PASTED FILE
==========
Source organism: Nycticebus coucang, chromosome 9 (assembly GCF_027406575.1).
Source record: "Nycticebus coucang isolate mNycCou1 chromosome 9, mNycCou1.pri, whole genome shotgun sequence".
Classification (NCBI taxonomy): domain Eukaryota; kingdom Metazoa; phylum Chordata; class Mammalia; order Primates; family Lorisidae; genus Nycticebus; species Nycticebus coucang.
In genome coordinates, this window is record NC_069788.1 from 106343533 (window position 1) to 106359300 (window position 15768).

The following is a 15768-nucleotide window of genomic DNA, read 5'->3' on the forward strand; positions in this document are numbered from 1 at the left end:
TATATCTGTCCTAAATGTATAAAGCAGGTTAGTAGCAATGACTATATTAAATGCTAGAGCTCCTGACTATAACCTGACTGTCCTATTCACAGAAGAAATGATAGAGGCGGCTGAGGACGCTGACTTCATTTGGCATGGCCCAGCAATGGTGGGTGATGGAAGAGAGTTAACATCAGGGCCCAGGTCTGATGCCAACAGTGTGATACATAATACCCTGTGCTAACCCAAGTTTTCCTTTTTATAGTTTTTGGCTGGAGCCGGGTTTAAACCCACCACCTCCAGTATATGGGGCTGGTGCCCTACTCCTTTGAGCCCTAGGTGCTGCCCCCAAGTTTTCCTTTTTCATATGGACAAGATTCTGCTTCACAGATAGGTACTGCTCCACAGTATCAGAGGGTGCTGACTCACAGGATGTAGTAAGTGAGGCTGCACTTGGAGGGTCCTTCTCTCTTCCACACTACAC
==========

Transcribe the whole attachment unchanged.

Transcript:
Source organism: Nycticebus coucang, chromosome 9 (assembly GCF_027406575.1).
Source record: "Nycticebus coucang isolate mNycCou1 chromosome 9, mNycCou1.pri, whole genome shotgun sequence".
Classification (NCBI taxonomy): domain Eukaryota; kingdom Metazoa; phylum Chordata; class Mammalia; order Primates; family Lorisidae; genus Nycticebus; species Nycticebus coucang.
In genome coordinates, this window is record NC_069788.1 from 106343533 (window position 1) to 106359300 (window position 15768).

The following is a 15768-nucleotide window of genomic DNA, read 5'->3' on the forward strand; positions in this document are numbered from 1 at the left end:
TATATCTGTCCTAAATGTATAAAGCAGGTTAGTAGCAATGACTATATTAAATGCTAGAGCTCCTGACTATAACCTGACTGTCCTATTCACAGAAGAAATGATAGAGGCGGCTGAGGACGCTGACTTCATTTGGCATGGCCCAGCAATGGTGGGTGATGGAAGAGAGTTAACATCAGGGCCCAGGTCTGATGCCAACAGTGTGATACATAATACCCTGTGCTAACCCAAGTTTTCCTTTTTATAGTTTTTGGCTGGAGCCGGGTTTAAACCCACCACCTCCAGTATATGGGGCTGGTGCCCTACTCCTTTGAGCCCTAGGTGCTGCCCCCAAGTTTTCCTTTTTCATATGGACAAGATTCTGCTTCACAGATAGGTACTGCTCCACAGTATCAGAGGGTGCTGACTCACAGGATGTAGTAAGTGAGGCTGCACTTGGAGGGTCCTTCTCTCTTCCACACTACAC